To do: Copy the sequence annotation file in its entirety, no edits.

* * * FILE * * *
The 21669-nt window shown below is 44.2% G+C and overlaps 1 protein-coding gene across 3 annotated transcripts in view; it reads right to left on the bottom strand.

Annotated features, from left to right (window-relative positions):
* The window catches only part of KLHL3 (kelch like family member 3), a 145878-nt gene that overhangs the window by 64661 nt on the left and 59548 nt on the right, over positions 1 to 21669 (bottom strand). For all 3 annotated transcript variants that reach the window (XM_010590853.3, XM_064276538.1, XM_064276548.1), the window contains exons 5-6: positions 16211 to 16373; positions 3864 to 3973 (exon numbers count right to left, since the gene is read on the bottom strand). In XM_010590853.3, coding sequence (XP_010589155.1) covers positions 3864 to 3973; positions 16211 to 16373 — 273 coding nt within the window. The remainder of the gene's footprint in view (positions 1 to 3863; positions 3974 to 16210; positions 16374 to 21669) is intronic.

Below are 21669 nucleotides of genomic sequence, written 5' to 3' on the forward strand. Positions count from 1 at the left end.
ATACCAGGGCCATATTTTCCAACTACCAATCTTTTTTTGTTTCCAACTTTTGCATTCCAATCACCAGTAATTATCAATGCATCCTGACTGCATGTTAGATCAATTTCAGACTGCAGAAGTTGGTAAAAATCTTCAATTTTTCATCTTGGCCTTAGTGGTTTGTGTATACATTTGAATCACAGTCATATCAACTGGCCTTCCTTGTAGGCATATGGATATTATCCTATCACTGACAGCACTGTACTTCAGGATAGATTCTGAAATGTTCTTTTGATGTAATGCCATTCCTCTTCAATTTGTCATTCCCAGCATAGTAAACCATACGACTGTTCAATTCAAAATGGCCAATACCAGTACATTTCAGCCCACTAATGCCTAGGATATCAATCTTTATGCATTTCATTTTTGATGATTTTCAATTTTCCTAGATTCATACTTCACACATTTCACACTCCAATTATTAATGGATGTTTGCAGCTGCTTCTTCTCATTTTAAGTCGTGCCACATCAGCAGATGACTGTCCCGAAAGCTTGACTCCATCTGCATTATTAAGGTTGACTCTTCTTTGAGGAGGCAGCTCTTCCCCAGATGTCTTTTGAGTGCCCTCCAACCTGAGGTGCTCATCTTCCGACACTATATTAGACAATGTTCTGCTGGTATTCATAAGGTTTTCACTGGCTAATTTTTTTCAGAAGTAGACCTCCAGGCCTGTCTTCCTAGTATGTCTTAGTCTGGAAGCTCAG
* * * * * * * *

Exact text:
The 21669-nt window shown below is 44.2% G+C and overlaps 1 protein-coding gene across 3 annotated transcripts in view; it reads right to left on the bottom strand.

Annotated features, from left to right (window-relative positions):
* The window catches only part of KLHL3 (kelch like family member 3), a 145878-nt gene that overhangs the window by 64661 nt on the left and 59548 nt on the right, over positions 1 to 21669 (bottom strand). For all 3 annotated transcript variants that reach the window (XM_010590853.3, XM_064276538.1, XM_064276548.1), the window contains exons 5-6: positions 16211 to 16373; positions 3864 to 3973 (exon numbers count right to left, since the gene is read on the bottom strand). In XM_010590853.3, coding sequence (XP_010589155.1) covers positions 3864 to 3973; positions 16211 to 16373 — 273 coding nt within the window. The remainder of the gene's footprint in view (positions 1 to 3863; positions 3974 to 16210; positions 16374 to 21669) is intronic.

Below are 21669 nucleotides of genomic sequence, written 5' to 3' on the forward strand. Positions count from 1 at the left end.
ATACCAGGGCCATATTTTCCAACTACCAATCTTTTTTTGTTTCCAACTTTTGCATTCCAATCACCAGTAATTATCAATGCATCCTGACTGCATGTTAGATCAATTTCAGACTGCAGAAGTTGGTAAAAATCTTCAATTTTTCATCTTGGCCTTAGTGGTTTGTGTATACATTTGAATCACAGTCATATCAACTGGCCTTCCTTGTAGGCATATGGATATTATCCTATCACTGACAGCACTGTACTTCAGGATAGATTCTGAAATGTTCTTTTGATGTAATGCCATTCCTCTTCAATTTGTCATTCCCAGCATAGTAAACCATACGACTGTTCAATTCAAAATGGCCAATACCAGTACATTTCAGCCCACTAATGCCTAGGATATCAATCTTTATGCATTTCATTTTTGATGATTTTCAATTTTCCTAGATTCATACTTCACACATTTCACACTCCAATTATTAATGGATGTTTGCAGCTGCTTCTTCTCATTTTAAGTCGTGCCACATCAGCAGATGACTGTCCCGAAAGCTTGACTCCATCTGCATTATTAAGGTTGACTCTTCTTTGAGGAGGCAGCTCTTCCCCAGATGTCTTTTGAGTGCCCTCCAACCTGAGGTGCTCATCTTCCGACACTATATTAGACAATGTTCTGCTGGTATTCATAAGGTTTTCACTGGCTAATTTTTTTCAGAAGTAGACCTCCAGGCCTGTCTTCCTAGTATGTCTTAGTCTGGAAGCTCAG